• b) Getting a Tax ID number can be difficult. It must be applied for in a W9 application. You must provide identity and a reason for your application. You can find more about that here. This process can take up to 5 months, so proper planning is absolutely necessary. With the help of a professional, this can cost at minimum $800.
  • c) A US based address should be easy to get, lots of companies provide mail forwarding services.
  • d) Most banks require someone to be “in person” to start the account, unless there is a bank that is also located in your own country (see more below). You will need someone in the US to help. I have not found a bank yet that allows a 100% online opening, and I am pretty sure they don’t exist. You will need to show up with all of your documents, including your passport and a healthy initial deposit. I have worked with a bank that allows this, but there is no guarantee, and I charge a lot to ensure that you are serious about it.
  • e) In today’s global economy, opening an account with a foreign bank that has a branch in the US can be easier than ever. Open an account there to establish that you are reliable and they may allow you to open a bank account for US use as well.

3) YOU NEED TO DO ALL THE PROPER YEARLY FILINGS AS WELL AS THE MANAGEMENT OF THE US BASED FINANCES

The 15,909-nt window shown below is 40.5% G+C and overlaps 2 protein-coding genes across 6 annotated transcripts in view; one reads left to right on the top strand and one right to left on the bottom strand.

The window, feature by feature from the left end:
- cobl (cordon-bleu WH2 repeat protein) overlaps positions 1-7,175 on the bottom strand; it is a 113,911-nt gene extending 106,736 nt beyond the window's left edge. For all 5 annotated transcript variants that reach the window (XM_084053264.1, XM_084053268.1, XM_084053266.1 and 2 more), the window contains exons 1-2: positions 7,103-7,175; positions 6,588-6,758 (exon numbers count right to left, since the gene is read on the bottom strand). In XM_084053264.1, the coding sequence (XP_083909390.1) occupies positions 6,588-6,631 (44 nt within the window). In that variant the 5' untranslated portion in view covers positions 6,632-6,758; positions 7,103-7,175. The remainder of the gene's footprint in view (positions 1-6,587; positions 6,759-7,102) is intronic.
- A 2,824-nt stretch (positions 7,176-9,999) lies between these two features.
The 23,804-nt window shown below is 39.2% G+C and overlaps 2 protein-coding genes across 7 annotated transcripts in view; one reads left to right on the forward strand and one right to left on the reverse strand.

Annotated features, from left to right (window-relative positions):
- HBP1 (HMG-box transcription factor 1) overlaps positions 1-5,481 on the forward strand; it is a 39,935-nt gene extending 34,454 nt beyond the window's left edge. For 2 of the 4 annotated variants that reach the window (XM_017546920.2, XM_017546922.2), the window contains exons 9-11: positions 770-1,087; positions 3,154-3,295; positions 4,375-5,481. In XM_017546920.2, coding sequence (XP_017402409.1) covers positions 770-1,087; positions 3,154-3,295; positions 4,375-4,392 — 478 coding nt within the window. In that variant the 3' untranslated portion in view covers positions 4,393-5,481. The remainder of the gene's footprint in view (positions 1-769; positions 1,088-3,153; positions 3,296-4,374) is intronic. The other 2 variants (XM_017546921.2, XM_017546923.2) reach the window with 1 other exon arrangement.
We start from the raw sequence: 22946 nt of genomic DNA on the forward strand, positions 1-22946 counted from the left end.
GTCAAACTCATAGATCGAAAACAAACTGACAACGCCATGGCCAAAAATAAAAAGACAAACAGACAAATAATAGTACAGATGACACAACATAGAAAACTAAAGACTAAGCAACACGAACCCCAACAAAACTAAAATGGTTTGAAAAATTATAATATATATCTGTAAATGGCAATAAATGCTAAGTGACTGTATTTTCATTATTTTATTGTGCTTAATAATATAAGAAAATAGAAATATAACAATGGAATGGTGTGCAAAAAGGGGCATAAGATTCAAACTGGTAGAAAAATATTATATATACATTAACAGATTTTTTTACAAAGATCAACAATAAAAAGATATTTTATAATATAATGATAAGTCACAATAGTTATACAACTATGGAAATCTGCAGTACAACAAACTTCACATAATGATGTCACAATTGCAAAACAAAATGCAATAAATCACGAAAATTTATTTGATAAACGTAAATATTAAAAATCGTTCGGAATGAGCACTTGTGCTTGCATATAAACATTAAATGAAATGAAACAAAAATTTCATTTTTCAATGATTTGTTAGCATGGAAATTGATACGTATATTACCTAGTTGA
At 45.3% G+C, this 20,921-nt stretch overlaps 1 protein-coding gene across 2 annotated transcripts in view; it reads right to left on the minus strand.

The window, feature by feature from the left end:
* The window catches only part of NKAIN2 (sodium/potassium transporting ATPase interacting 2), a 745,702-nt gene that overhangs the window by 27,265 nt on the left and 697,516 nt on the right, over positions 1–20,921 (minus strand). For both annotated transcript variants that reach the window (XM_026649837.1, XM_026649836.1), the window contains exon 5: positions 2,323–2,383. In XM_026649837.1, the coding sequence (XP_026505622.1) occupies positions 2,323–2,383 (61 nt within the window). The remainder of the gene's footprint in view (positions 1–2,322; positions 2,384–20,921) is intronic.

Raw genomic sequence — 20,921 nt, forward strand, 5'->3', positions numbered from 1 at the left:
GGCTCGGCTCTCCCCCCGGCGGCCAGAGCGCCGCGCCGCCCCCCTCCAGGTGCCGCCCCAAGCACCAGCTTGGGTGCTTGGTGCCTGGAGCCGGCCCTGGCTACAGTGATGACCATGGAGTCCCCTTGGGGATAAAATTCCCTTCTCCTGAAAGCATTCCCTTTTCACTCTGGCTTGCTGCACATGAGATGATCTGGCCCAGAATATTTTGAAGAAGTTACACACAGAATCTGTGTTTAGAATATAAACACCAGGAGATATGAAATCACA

This usually requires the help of a professional.

  • You must file an annual company report with the state and pay any franchise taxes (cost: Montana it is $20)
  • You must pay a registered agent for your company (this cannot be done by me)(cost: $100 per year)
  • You must file a federal tax return (cost: $500+)
  • You must create company minutes detailing an annual meeting of shareholders(cost: none)
  • Annual tax planning – if your company makes income, it may be smart to plan with a professional the tax implications
  • Monthly bookkeeping – a professional can help you with this, but it can be done on your own

4) HOW TO TREAT THAT MONEY THAT IS TRANSFERRED

Any money that is transferred from the US to you or your company in your foreign country is either considered a Dividend distribution, or payment for services performed. Both are most likely taxable in your country. If your county is in a tax treaty with the US (see link above), you may not have to worry about paying tax in the US, this can only be determined by the type of income or payments, a professional can help. If you are NOT in a tax treaty with the US, it may get complicated, and you may need to withhold tax on all transactions, hire a professional.

Conclusion:

There is is! Hopefully that helps, I will try and periodically update this with better and more detailed information.

IRS CIRCULAR 230 DISCLAIMER: Pursuant to regulations governing the practice of attorneys, certified public accountants, enrolled agents, enrolled actuaries and appraisers before the Internal Revenue Service, unless otherwise expressly stated, any U.S. federal or state tax advice in this communication (including attachments) is not intended or written to be used,and cannot be used, by a taxpayer for the purpose of (i) avoiding penalties or taxes that may be imposed under federal or state law or (ii) promoting, marketing or recommending to another party any transaction or tax-related matter(s) addressed herein.

All Posts
×

Almost done…

We just sent you an email. Please click the link in the email to confirm your subscription!

OKSubscriptions powered by Strikingly